Hoover explains there is still a lot we need to learn about the bee-canola relationship. “We do not yet have a broad understanding of all the variables that interact to affect levels of pollination and yield, and how bees are affected by farm management practices such as pesticides, irrigation, crop variety, etc. We do not yet fully understand how to manage bees most effectively as pollinators of canola, or how the dependence of yield on pollination varies. I am interested in these types of questions because of the broad importance of bees and canola across not only Canada, but the world. These are important global questions.”

Another one of Hoover’s current projects is a three-year study on bees in canola. “The goals of this project are to understand how managed and wild bees are distributed in the canola fields (seed and commodity), their interactions with one another, and how these affect yield. We are also studying the effects of different ways to manage honey bees used in canola pollination (seed) and how use in pollination affects bee health.”

The project, which started in 2014, is funded by the Alberta Crop Industry Development Fund, Canadian Bee Research Fund, Alberta Beekeepers Commission, University of Calgary, AAFC, Alfalfa Seed Commission of Alberta, CCC, and Alberta Agriculture and Forestry.

“This study involves myself, my technician, two graduate students, a post-doctoral fellow, undergraduate students, as well as colleagues at the University of Calgary (Ralph Cartar) and AAFC (Stephen Pernal),” Hoover notes. The other key players in the project are numerous canola growers and beekeepers. “Without the cooperation and understanding of the growers and beekeepers, none of this would be possible.”

The project is taking place in the Lethbridge region, as far as Granum, Enchant and Scandia, and in the Peace Country centred around AAFC’s Beaverlodge Research Farm.

It involves a variety of experiments. Hoover explains, “Depending on the experiment, we are measuring bee abundance in the field, the behaviours of the bees, crop yield parameters, bee health and honey yield, pollen collection and rates of foraging.” Regarding crop yield, the research team is measuring factors like seed number and weight per square metre, seed number and weight per plant, average seed weight, and green count; each of these is being measured at several distances into each field. The researchers are also measuring plant traits like number of pods, number of seeds per pod, and so on.

Theyare still collecting data, so most of the results are not ready yet. “I can say that there is a large amount of variation in bee abundance within and among fields, and even within the same field on different days. How this is related to yield we are still working out, but bee abundance is correlated negatively with nectar availability – likely because the more bees you have, the more nectar they remove from the flowers. We see a lot of interactions among the bees in the field, both within a species and among the different species,” she says.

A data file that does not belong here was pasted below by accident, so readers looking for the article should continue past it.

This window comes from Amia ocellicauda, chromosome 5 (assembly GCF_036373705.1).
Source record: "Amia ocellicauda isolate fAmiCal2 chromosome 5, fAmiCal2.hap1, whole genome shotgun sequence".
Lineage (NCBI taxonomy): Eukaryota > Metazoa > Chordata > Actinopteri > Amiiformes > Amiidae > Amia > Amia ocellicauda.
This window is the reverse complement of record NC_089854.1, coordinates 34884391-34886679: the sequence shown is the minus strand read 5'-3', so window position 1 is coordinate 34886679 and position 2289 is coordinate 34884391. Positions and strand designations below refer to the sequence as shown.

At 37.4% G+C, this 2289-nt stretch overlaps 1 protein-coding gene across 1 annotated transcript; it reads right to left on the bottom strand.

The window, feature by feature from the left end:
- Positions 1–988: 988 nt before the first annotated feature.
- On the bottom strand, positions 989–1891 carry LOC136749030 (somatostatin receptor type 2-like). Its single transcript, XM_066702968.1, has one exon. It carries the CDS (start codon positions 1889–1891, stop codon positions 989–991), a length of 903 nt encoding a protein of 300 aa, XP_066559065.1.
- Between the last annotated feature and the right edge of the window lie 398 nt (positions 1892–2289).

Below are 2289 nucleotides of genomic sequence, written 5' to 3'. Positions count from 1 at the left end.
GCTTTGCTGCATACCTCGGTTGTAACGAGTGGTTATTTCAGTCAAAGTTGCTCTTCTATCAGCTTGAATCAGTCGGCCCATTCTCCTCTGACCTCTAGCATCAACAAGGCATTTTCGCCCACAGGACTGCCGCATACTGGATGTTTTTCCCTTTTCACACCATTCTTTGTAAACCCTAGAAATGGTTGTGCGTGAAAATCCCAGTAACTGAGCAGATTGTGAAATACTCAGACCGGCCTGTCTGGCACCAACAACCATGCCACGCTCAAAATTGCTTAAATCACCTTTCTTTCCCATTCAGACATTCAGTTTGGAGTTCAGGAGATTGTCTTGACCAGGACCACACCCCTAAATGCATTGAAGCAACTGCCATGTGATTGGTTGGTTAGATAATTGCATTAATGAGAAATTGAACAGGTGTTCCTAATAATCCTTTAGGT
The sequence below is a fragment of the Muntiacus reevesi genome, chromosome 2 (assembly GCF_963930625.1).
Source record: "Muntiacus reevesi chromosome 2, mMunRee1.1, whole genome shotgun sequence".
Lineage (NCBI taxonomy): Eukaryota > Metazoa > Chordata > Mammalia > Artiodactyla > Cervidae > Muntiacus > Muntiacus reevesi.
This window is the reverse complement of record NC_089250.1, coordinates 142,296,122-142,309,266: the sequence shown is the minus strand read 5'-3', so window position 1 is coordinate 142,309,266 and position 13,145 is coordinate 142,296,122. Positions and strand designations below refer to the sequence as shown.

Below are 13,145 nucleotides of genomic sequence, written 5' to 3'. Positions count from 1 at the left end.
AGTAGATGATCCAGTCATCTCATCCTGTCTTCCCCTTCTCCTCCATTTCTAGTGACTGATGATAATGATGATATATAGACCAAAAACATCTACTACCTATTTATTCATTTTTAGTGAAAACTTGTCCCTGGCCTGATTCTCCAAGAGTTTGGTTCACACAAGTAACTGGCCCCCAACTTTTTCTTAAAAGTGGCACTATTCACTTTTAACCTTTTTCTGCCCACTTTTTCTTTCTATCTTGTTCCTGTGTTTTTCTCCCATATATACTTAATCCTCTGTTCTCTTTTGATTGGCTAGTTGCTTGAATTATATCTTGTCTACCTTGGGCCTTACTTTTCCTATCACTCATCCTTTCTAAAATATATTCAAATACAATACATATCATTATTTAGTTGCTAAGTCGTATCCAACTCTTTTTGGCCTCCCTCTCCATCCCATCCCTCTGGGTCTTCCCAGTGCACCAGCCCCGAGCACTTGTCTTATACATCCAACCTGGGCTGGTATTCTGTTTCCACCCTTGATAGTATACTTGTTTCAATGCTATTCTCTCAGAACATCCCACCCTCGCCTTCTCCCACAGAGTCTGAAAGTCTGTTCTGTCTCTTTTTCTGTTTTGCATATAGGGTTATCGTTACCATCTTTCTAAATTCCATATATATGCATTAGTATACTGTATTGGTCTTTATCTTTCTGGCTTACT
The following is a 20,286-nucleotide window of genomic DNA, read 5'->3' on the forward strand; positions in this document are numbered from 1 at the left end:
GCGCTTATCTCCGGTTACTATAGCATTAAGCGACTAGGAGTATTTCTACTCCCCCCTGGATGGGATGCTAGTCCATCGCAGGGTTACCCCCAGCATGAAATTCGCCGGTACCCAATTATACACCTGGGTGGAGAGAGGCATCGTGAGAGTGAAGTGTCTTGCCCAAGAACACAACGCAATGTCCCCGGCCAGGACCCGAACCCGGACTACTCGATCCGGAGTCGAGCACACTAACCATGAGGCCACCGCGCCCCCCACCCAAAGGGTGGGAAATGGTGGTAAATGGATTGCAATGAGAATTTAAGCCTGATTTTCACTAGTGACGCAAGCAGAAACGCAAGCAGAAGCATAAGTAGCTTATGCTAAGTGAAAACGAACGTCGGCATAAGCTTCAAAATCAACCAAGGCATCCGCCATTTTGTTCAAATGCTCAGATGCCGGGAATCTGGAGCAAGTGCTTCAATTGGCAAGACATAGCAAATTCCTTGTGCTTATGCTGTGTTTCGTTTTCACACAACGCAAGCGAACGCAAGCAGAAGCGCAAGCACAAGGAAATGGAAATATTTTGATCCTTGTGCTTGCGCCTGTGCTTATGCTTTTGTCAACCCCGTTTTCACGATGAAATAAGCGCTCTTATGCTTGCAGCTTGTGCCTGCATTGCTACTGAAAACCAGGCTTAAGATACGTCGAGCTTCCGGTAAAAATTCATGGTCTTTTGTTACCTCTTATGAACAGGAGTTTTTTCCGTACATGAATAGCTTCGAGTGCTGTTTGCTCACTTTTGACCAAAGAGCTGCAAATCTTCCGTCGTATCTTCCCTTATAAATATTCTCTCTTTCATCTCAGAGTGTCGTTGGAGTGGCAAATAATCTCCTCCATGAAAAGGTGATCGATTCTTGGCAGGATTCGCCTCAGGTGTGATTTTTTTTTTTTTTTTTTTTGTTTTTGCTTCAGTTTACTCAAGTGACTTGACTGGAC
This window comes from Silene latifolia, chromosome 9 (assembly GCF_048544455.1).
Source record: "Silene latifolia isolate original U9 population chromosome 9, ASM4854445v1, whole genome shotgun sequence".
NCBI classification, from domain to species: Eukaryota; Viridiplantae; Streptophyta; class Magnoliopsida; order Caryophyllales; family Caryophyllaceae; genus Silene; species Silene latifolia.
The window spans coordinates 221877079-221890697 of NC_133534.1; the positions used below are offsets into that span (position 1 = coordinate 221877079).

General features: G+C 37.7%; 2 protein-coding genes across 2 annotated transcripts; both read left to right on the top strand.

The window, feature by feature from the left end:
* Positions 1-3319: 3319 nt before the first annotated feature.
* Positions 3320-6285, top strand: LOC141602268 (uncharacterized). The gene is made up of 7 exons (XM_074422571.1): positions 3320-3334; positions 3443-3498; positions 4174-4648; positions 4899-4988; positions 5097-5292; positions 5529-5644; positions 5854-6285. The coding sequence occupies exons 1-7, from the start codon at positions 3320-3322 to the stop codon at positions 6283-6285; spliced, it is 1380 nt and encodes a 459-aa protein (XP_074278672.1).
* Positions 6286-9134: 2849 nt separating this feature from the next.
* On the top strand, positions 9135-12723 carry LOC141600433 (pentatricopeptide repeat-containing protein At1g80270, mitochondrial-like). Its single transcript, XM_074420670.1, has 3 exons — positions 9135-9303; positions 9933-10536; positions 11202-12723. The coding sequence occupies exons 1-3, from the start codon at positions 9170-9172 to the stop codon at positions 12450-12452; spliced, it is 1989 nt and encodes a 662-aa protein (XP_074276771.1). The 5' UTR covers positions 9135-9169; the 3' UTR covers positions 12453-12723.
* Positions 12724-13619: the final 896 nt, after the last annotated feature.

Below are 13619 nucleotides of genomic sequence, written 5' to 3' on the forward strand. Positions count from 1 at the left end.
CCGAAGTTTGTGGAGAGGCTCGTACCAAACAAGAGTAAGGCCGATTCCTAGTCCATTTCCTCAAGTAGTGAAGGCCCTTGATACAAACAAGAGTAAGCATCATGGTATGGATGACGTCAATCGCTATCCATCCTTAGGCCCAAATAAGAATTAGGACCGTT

“For seed crop pollination, early indications are that there are more management options for beekeepers than what is currently common in the fields, and that these different options can be as effective as the status quo.”

The project results could have practical benefits for beekeepers and canola growers. “It is our hope that these results will provide beekeepers with information on how to manage bees in ways that are good for the bees, but also provide an effective pollination force for growers,” she says.

“We can also provide beekeepers with information on how bees act in canola fields, and what they are foraging on. For example, we are finding that in late-blooming seed fields, the bees tend to gather more corn pollen than in fields that are done bloom before the corn pollen is available. We are also finding out that there are usually a number of types of pollen coming into each colony, even when they are placed near multiple canola fields. Bees are very good at finding sources of diverse forage.

“For the growers, we hope to provide them with information as to what context adding managed bees to their field would benefit yield, and an easy method by which they can evaluate their pollinator abundance, similar to sweep netting to determine the threshold of a pest.”